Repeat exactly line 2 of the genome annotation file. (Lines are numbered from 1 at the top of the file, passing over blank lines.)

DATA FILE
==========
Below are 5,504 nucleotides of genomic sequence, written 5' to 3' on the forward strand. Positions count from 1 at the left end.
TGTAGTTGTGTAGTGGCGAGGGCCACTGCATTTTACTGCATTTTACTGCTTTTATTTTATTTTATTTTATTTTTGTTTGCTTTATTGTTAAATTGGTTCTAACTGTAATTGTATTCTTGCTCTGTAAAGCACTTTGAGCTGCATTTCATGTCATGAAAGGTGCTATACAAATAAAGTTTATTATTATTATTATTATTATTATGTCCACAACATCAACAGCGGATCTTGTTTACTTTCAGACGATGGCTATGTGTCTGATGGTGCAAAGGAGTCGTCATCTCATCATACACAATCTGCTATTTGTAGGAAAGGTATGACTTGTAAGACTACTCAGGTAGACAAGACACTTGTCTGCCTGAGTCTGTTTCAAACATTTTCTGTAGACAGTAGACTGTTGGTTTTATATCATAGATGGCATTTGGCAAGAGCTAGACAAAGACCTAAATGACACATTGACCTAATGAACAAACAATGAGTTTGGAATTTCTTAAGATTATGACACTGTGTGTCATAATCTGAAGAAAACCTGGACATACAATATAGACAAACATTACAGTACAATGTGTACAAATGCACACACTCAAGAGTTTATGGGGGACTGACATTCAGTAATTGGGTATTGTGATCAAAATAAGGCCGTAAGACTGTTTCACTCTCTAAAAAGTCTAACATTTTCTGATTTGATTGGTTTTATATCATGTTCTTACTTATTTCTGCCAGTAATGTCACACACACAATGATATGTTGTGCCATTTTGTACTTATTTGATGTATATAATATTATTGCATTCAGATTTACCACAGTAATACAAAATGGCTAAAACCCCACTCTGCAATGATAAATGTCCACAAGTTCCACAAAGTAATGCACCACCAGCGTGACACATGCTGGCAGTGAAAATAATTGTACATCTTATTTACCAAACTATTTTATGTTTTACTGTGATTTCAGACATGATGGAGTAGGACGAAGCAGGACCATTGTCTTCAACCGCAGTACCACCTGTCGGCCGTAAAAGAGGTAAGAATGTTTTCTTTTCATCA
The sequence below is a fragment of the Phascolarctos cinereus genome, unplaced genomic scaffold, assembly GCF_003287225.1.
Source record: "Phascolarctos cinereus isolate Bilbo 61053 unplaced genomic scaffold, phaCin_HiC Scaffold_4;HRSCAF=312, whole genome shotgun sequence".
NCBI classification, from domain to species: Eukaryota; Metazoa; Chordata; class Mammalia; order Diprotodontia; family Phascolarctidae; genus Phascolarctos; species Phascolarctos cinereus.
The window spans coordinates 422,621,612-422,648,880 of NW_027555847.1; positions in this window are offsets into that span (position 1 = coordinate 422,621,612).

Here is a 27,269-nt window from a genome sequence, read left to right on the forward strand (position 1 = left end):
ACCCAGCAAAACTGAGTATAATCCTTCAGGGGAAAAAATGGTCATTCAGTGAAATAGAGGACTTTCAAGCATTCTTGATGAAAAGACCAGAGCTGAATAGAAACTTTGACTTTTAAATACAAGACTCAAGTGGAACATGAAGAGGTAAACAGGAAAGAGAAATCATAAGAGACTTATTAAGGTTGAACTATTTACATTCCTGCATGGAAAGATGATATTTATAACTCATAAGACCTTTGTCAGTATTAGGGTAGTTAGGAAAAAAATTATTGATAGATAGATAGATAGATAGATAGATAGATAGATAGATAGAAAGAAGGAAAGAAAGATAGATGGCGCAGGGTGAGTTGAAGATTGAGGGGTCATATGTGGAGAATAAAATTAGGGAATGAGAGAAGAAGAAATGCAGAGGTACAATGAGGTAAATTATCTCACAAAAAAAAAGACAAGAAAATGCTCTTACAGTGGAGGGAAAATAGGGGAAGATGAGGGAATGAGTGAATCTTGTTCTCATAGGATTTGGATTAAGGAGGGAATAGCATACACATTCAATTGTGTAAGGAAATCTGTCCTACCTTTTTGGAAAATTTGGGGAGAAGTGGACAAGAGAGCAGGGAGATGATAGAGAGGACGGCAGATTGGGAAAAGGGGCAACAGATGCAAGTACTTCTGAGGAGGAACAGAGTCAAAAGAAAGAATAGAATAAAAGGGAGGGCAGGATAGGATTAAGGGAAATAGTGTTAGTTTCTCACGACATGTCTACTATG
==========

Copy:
TGTAGTTGTGTAGTGGCGAGGGCCACTGCATTTTACTGCATTTTACTGCTTTTATTTTATTTTATTTTATTTTTGTTTGCTTTATTGTTAAATTGGTTCTAACTGTAATTGTATTCTTGCTCTGTAAAGCACTTTGAGCTGCATTTCATGTCATGAAAGGTGCTATACAAATAAAGTTTATTATTATTATTATTATTATTATGTCCACAACATCAACAGCGGATCTTGTTTACTTTCAGACGATGGCTATGTGTCTGATGGTGCAAAGGAGTCGTCATCTCATCATACACAATCTGCTATTTGTAGGAAAGGTATGACTTGTAAGACTACTCAGGTAGACAAGACACTTGTCTGCCTGAGTCTGTTTCAAACATTTTCTGTAGACAGTAGACTGTTGGTTTTATATCATAGATGGCATTTGGCAAGAGCTAGACAAAGACCTAAATGACACATTGACCTAATGAACAAACAATGAGTTTGGAATTTCTTAAGATTATGACACTGTGTGTCATAATCTGAAGAAAACCTGGACATACAATATAGACAAACATTACAGTACAATGTGTACAAATGCACACACTCAAGAGTTTATGGGGGACTGACATTCAGTAATTGGGTATTGTGATCAAAATAAGGCCGTAAGACTGTTTCACTCTCTAAAAAGTCTAACATTTTCTGATTTGATTGGTTTTATATCATGTTCTTACTTATTTCTGCCAGTAATGTCACACACACAATGATATGTTGTGCCATTTTGTACTTATTTGATGTATATAATATTATTGCATTCAGATTTACCACAGTAATACAAAATGGCTAAAACCCCACTCTGCAATGATAAATGTCCACAAGTTCCACAAAGTAATGCACCACCAGCGTGACACATGCTGGCAGTGAAAATAATTGTACATCTTATTTACCAAACTATTTTATGTTTTACTGTGATTTCAGACATGATGGAGTAGGACGAAGCAGGACCATTGTCTTCAACCGCAGTACCACCTGTCGGCCGTAAAAGAGGTAAGAATGTTTTCTTTTCATCA